Introduction

In the dead of winter, when nightfall descends earlier and earlier in the day, people all over the world celebrate festivals of light to ward off the gloominess of darkness and bring in the hope of light: Christmas, Diwali, Kwanzaa, Lunar New Year, Santa Lucia Day, Zoroastrian Solstice Celebration and, of course, our very own – Chanukkah!

Festival of Light – Jerusalem

The annual "Jerusalem Festival of Light" emphasizes the role and perception of light in an urban setting. Artists from Israel and abroad come together to use light in order to create statues, installations, performances, and more. Past festivals have drawn 250,000 visitors to the Old City and have become a major highlight for many.

 

Lights: An Exhibition at the Israel Museum

Throughout history, light acts as an element in the physical sense, and also in the symbolic one: representing the good, the divine, the sublime, truth, reason, and life itself.The Israel Museum exhibit explores these connections.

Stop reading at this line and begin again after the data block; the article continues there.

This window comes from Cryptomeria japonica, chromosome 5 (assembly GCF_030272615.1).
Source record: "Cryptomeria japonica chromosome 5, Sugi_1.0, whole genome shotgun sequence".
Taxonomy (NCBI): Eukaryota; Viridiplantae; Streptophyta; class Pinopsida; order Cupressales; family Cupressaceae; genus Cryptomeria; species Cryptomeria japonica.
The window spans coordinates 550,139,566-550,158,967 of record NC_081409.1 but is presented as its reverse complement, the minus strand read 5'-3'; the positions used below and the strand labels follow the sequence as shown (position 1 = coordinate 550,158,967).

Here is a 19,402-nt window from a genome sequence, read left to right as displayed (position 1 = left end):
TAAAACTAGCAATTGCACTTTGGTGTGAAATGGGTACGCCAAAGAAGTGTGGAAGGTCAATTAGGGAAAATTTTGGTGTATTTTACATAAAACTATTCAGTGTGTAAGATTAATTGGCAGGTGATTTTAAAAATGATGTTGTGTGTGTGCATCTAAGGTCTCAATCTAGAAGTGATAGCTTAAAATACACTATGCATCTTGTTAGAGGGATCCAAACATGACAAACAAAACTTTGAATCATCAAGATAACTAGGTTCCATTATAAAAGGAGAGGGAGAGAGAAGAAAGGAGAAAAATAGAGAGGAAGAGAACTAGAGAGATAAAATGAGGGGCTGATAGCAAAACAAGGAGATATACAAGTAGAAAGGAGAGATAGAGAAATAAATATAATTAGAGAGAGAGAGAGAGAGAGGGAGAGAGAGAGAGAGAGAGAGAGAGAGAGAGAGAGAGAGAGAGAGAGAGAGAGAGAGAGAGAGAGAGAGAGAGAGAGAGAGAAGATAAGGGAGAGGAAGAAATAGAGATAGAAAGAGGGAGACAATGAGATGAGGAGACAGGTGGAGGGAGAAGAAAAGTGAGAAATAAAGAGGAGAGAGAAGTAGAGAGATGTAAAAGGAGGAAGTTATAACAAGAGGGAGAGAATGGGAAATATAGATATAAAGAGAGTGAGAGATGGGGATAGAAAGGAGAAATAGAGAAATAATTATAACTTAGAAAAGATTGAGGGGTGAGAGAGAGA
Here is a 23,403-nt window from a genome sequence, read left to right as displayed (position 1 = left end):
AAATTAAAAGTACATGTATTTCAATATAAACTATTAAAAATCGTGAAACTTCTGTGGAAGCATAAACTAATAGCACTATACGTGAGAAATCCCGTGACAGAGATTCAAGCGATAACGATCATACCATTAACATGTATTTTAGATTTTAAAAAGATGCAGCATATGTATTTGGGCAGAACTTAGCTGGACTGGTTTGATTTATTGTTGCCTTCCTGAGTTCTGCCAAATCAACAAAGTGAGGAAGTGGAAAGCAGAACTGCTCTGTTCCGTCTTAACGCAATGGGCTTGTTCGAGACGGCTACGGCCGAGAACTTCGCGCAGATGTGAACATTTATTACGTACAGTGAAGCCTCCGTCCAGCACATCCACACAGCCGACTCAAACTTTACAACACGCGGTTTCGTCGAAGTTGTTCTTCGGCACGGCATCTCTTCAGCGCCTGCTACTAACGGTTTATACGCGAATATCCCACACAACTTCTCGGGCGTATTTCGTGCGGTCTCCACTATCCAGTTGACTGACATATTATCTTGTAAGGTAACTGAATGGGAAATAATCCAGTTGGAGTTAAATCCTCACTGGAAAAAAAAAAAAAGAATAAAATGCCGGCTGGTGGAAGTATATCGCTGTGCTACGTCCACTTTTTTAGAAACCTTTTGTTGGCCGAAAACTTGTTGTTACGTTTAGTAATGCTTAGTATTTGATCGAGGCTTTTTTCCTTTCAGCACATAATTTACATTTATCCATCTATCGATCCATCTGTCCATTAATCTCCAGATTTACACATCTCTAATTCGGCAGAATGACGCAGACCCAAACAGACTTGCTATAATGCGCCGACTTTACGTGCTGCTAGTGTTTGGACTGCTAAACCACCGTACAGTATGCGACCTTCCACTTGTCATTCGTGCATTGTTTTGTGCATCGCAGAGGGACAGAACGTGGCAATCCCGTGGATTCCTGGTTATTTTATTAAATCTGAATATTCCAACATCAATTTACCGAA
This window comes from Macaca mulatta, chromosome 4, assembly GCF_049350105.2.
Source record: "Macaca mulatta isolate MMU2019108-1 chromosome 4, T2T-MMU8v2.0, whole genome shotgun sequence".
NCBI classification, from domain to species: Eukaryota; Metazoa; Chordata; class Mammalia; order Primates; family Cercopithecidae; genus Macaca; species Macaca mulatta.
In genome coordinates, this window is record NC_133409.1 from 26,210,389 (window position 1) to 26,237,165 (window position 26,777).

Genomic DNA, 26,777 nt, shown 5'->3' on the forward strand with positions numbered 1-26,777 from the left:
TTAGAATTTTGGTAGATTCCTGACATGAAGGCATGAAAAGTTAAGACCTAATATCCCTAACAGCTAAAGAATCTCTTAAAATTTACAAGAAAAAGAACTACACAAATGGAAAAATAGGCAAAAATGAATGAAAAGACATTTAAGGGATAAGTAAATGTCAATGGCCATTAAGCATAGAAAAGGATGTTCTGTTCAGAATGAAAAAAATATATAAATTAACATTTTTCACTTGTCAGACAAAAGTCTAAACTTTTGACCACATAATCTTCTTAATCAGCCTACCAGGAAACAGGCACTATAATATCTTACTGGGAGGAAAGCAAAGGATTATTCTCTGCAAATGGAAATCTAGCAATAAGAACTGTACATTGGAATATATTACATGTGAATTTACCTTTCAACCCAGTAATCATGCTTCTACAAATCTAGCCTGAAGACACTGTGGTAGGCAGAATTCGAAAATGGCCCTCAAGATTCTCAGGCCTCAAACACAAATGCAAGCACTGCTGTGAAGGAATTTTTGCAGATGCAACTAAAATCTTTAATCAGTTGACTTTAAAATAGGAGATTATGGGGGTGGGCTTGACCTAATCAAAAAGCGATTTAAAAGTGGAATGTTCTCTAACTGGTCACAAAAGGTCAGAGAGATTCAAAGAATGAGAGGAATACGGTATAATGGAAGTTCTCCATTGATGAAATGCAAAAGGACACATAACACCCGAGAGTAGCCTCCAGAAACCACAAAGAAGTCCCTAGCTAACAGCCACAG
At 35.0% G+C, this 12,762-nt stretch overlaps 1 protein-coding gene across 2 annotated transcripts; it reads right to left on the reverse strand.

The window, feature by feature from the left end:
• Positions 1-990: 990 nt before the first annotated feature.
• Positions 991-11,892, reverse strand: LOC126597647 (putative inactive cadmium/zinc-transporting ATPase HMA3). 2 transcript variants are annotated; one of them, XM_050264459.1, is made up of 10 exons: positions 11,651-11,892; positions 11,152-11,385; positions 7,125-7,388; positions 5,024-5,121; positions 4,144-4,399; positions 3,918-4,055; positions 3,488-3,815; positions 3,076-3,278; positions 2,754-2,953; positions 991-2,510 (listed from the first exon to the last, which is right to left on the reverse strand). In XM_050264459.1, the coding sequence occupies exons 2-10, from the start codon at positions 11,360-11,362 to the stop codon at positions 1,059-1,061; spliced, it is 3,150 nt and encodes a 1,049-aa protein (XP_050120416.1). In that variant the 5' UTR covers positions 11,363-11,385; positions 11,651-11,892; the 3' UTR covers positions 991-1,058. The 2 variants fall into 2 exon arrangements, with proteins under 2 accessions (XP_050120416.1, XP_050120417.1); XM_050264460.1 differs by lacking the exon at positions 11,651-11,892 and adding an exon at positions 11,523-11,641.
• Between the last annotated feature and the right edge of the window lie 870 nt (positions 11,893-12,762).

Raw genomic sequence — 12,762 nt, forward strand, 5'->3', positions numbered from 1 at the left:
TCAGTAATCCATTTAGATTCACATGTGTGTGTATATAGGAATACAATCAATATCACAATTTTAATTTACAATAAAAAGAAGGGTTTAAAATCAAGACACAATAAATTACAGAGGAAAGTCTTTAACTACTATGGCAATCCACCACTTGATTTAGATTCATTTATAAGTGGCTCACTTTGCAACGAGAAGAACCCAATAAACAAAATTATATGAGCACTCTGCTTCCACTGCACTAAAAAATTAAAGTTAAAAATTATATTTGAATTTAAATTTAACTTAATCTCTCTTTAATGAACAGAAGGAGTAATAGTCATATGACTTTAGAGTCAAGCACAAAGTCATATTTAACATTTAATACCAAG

Yochai Matos, Landscape, 2011

Light Installations

Israeli artist Yochai Matos uses light as his paintbrush.  His installations span hundreds of fluorescent bulbs from simple white to an array of colors, communicating striking emotions, simple slogans or symbolic suggestions.

"Happy Chanukkah" by Matisyahu

The Jewish reggae artist, Matisyahu, released a new Chanukkah song in 2012. All the proceeds through the end of Chanukkah will be donated to Hurricane Sandy relief.

"Happy Chanukkah, I want to give a gift to you. Light up the night, my love shine through...."